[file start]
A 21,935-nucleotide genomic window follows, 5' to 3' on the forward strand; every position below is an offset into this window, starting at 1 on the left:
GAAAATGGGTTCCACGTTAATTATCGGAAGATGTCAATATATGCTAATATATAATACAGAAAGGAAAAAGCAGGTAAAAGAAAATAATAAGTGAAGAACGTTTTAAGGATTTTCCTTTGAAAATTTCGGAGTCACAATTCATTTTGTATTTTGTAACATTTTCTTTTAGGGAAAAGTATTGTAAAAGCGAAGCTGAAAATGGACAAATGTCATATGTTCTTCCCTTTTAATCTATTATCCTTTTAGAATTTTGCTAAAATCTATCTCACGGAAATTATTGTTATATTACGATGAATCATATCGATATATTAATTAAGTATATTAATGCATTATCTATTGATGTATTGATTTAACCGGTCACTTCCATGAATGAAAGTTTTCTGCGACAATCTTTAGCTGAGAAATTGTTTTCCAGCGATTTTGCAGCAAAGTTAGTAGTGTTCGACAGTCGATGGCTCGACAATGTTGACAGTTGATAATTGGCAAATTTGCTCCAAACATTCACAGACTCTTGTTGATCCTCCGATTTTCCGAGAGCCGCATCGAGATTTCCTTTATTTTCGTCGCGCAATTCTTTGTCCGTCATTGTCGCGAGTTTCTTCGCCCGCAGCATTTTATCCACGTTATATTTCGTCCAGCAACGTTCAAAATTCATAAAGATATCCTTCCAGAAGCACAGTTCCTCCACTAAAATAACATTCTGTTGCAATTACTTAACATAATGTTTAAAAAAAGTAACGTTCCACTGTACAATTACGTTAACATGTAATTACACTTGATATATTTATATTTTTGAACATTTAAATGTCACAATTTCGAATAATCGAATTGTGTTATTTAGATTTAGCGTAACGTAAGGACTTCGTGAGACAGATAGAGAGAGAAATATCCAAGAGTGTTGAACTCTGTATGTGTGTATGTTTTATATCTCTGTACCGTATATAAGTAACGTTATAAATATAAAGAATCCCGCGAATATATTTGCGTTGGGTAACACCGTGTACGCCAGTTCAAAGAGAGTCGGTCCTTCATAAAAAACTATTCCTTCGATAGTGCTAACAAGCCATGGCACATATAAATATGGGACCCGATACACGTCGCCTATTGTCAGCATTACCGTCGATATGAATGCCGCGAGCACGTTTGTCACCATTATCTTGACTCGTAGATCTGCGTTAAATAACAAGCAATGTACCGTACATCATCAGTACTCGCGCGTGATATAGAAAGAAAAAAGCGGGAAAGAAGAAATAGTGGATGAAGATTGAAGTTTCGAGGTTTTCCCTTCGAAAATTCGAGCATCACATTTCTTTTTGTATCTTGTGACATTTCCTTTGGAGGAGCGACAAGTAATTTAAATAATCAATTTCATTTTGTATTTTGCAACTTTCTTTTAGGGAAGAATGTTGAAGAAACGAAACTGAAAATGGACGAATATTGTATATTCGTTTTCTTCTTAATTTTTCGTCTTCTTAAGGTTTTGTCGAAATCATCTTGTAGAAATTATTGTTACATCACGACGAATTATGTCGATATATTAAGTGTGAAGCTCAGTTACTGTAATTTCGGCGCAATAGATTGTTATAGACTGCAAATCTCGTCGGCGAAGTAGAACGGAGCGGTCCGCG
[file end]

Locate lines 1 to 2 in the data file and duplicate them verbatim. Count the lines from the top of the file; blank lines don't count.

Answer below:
A 21,935-nucleotide genomic window follows, 5' to 3' on the forward strand; every position below is an offset into this window, starting at 1 on the left:
GAAAATGGGTTCCACGTTAATTATCGGAAGATGTCAATATATGCTAATATATAATACAGAAAGGAAAAAGCAGGTAAAAGAAAATAATAAGTGAAGAACGTTTTAAGGATTTTCCTTTGAAAATTTCGGAGTCACAATTCATTTTGTATTTTGTAACATTTTCTTTTAGGGAAAAGTATTGTAAAAGCGAAGCTGAAAATGGACAAATGTCATATGTTCTTCCCTTTTAATCTATTATCCTTTTAGAATTTTGCTAAAATCTATCTCACGGAAATTATTGTTATATTACGATGAATCATATCGATATATTAATTAAGTATATTAATGCATTATCTATTGATGTATTGATTTAACCGGTCACTTCCATGAATGAAAGTTTTCTGCGACAATCTTTAGCTGAGAAATTGTTTTCCAGCGATTTTGCAGCAAAGTTAGTAGTGTTCGACAGTCGATGGCTCGACAATGTTGACAGTTGATAATTGGCAAATTTGCTCCAAACATTCACAGACTCTTGTTGATCCTCCGATTTTCCGAGAGCCGCATCGAGATTTCCTTTATTTTCGTCGCGCAATTCTTTGTCCGTCATTGTCGCGAGTTTCTTCGCCCGCAGCATTTTATCCACGTTATATTTCGTCCAGCAACGTTCAAAATTCATAAAGATATCCTTCCAGAAGCACAGTTCCTCCACTAAAATAACATTCTGTTGCAATTACTTAACATAATGTTTAAAAAAAGTAACGTTCCACTGTACAATTACGTTAACATGTAATTACACTTGATATATTTATATTTTTGAACATTTAAATGTCACAATTTCGAATAATCGAATTGTGTTATTTAGATTTAGCGTAACGTAAGGACTTCGTGAGACAGATAGAGAGAGAAATATCCAAGAGTGTTGAACTCTGTATGTGTGTATGTTTTATATCTCTGTACCGTATATAAGTAACGTTATAAATATAAAGAATCCCGCGAATATATTTGCGTTGGGTAACACCGTGTACGCCAGTTCAAAGAGAGTCGGTCCTTCATAAAAAACTATTCCTTCGATAGTGCTAACAAGCCATGGCACATATAAATATGGGACCCGATACACGTCGCCTATTGTCAGCATTACCGTCGATATGAATGCCGCGAGCACGTTTGTCACCATTATCTTGACTCGTAGATCTGCGTTAAATAACAAGCAATGTACCGTACATCATCAGTACTCGCGCGTGATATAGAAAGAAAAAAGCGGGAAAGAAGAAATAGTGGATGAAGATTGAAGTTTCGAGGTTTTCCCTTCGAAAATTCGAGCATCACATTTCTTTTTGTATCTTGTGACATTTCCTTTGGAGGAGCGACAAGTAATTTAAATAATCAATTTCATTTTGTATTTTGCAACTTTCTTTTAGGGAAGAATGTTGAAGAAACGAAACTGAAAATGGACGAATATTGTATATTCGTTTTCTTCTTAATTTTTCGTCTTCTTAAGGTTTTGTCGAAATCATCTTGTAGAAATTATTGTTACATCACGACGAATTATGTCGATATATTAAGTGTGAAGCTCAGTTACTGTAATTTCGGCGCAATAGATTGTTATAGACTGCAAATCTCGTCGGCGAAGTAGAACGGAGCGGTCCGCG